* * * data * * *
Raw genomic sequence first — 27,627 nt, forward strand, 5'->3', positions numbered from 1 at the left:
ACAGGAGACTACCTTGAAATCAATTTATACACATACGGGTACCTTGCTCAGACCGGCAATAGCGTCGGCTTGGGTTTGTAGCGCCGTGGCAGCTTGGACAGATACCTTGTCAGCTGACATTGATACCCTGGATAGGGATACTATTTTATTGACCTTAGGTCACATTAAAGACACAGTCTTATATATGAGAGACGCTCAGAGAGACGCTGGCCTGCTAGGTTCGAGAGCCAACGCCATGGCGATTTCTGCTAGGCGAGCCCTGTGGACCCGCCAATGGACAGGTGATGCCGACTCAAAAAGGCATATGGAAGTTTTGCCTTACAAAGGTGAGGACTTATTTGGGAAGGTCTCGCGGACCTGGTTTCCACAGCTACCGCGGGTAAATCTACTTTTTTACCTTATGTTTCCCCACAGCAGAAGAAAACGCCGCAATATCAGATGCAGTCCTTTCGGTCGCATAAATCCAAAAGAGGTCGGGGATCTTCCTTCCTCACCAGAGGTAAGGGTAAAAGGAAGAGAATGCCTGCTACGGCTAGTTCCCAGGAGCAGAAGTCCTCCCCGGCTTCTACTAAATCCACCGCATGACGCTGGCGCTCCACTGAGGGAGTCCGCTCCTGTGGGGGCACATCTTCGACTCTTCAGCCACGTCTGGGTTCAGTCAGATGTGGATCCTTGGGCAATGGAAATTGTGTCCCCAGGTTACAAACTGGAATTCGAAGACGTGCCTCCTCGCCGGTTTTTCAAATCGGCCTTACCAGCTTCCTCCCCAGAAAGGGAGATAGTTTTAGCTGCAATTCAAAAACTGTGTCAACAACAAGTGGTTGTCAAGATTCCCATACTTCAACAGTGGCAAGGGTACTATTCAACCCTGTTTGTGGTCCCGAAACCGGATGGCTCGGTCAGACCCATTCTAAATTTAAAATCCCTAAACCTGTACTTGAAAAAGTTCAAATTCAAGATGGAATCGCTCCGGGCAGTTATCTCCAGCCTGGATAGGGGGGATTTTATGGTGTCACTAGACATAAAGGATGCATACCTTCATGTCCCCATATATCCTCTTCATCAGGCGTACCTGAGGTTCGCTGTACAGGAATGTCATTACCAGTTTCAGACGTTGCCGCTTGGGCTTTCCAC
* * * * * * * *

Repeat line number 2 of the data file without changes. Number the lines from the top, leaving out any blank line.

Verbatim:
ACAGGAGACTACCTTGAAATCAATTTATACACATACGGGTACCTTGCTCAGACCGGCAATAGCGTCGGCTTGGGTTTGTAGCGCCGTGGCAGCTTGGACAGATACCTTGTCAGCTGACATTGATACCCTGGATAGGGATACTATTTTATTGACCTTAGGTCACATTAAAGACACAGTCTTATATATGAGAGACGCTCAGAGAGACGCTGGCCTGCTAGGTTCGAGAGCCAACGCCATGGCGATTTCTGCTAGGCGAGCCCTGTGGACCCGCCAATGGACAGGTGATGCCGACTCAAAAAGGCATATGGAAGTTTTGCCTTACAAAGGTGAGGACTTATTTGGGAAGGTCTCGCGGACCTGGTTTCCACAGCTACCGCGGGTAAATCTACTTTTTTACCTTATGTTTCCCCACAGCAGAAGAAAACGCCGCAATATCAGATGCAGTCCTTTCGGTCGCATAAATCCAAAAGAGGTCGGGGATCTTCCTTCCTCACCAGAGGTAAGGGTAAAAGGAAGAGAATGCCTGCTACGGCTAGTTCCCAGGAGCAGAAGTCCTCCCCGGCTTCTACTAAATCCACCGCATGACGCTGGCGCTCCACTGAGGGAGTCCGCTCCTGTGGGGGCACATCTTCGACTCTTCAGCCACGTCTGGGTTCAGTCAGATGTGGATCCTTGGGCAATGGAAATTGTGTCCCCAGGTTACAAACTGGAATTCGAAGACGTGCCTCCTCGCCGGTTTTTCAAATCGGCCTTACCAGCTTCCTCCCCAGAAAGGGAGATAGTTTTAGCTGCAATTCAAAAACTGTGTCAACAACAAGTGGTTGTCAAGATTCCCATACTTCAACAGTGGCAAGGGTACTATTCAACCCTGTTTGTGGTCCCGAAACCGGATGGCTCGGTCAGACCCATTCTAAATTTAAAATCCCTAAACCTGTACTTGAAAAAGTTCAAATTCAAGATGGAATCGCTCCGGGCAGTTATCTCCAGCCTGGATAGGGGGGATTTTATGGTGTCACTAGACATAAAGGATGCATACCTTCATGTCCCCATATATCCTCTTCATCAGGCGTACCTGAGGTTCGCTGTACAGGAATGTCATTACCAGTTTCAGACGTTGCCGCTTGGGCTTTCCAC